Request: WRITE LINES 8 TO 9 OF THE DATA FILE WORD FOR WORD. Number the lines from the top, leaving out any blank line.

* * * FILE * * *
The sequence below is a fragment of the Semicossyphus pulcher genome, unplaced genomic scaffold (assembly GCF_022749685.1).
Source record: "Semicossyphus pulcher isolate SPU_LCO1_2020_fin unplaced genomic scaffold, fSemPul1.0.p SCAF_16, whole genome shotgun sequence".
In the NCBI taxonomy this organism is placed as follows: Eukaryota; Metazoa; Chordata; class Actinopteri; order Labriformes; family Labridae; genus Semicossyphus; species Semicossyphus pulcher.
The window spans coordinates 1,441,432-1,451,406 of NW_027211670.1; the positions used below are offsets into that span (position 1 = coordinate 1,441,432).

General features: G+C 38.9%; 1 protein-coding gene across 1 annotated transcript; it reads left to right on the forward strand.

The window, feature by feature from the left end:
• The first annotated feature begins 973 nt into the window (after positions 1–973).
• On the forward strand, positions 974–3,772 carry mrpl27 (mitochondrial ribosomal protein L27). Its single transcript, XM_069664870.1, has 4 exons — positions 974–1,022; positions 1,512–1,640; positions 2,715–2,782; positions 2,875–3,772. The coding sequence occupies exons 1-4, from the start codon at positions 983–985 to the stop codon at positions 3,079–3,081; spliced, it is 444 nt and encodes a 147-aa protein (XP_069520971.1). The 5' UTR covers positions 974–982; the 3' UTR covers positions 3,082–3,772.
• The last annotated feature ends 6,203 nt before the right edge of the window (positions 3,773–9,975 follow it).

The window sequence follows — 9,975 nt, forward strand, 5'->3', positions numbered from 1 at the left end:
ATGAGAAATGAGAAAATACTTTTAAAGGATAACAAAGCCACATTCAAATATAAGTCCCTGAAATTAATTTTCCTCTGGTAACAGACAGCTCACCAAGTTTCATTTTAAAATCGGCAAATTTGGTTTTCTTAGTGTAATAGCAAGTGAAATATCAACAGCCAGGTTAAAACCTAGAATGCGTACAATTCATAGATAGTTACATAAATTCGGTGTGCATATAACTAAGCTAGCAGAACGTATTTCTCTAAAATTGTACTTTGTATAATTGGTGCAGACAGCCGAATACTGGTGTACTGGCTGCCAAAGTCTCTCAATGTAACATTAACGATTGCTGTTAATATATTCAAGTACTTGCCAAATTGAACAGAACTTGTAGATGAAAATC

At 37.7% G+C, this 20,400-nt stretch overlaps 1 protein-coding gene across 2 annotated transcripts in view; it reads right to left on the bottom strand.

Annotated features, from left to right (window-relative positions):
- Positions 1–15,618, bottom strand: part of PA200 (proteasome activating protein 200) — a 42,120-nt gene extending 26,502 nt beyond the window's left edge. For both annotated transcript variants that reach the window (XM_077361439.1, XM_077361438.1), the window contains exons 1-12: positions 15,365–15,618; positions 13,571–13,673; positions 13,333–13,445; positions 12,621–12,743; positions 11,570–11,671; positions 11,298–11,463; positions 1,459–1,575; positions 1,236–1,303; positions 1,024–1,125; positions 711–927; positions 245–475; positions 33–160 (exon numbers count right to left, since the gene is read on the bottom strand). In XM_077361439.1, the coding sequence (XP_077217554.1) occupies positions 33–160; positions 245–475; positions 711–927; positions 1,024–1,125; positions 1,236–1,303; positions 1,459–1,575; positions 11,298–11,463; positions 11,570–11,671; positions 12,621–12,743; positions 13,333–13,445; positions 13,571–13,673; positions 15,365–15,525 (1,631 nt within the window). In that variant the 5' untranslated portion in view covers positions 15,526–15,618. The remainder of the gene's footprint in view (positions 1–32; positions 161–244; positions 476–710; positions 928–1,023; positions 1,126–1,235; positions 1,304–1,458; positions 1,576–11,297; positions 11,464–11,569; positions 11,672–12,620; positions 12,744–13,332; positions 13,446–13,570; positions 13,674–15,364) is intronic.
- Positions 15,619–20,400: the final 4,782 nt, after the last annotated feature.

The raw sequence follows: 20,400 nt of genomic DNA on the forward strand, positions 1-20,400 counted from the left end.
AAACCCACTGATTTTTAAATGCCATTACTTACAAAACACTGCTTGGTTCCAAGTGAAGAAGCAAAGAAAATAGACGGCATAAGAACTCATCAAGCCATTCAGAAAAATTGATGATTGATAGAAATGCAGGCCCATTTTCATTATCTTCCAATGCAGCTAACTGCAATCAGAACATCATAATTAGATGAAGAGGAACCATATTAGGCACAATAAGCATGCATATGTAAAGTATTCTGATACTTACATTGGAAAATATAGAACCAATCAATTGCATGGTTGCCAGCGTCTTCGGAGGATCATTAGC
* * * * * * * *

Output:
• On the forward strand, positions 974–3,772 carry mrpl27 (mitochondrial ribosomal protein L27). Its single transcript, XM_069664870.1, has 4 exons — positions 974–1,022; positions 1,512–1,640; positions 2,715–2,782; positions 2,875–3,772. The coding sequence occupies exons 1-4, from the start codon at positions 983–985 to the stop codon at positions 3,079–3,081; spliced, it is 444 nt and encodes a 147-aa protein (XP_069520971.1). The 5' UTR covers positions 974–982; the 3' UTR covers positions 3,082–3,772.
• The last annotated feature ends 6,203 nt before the right edge of the window (positions 3,773–9,975 follow it).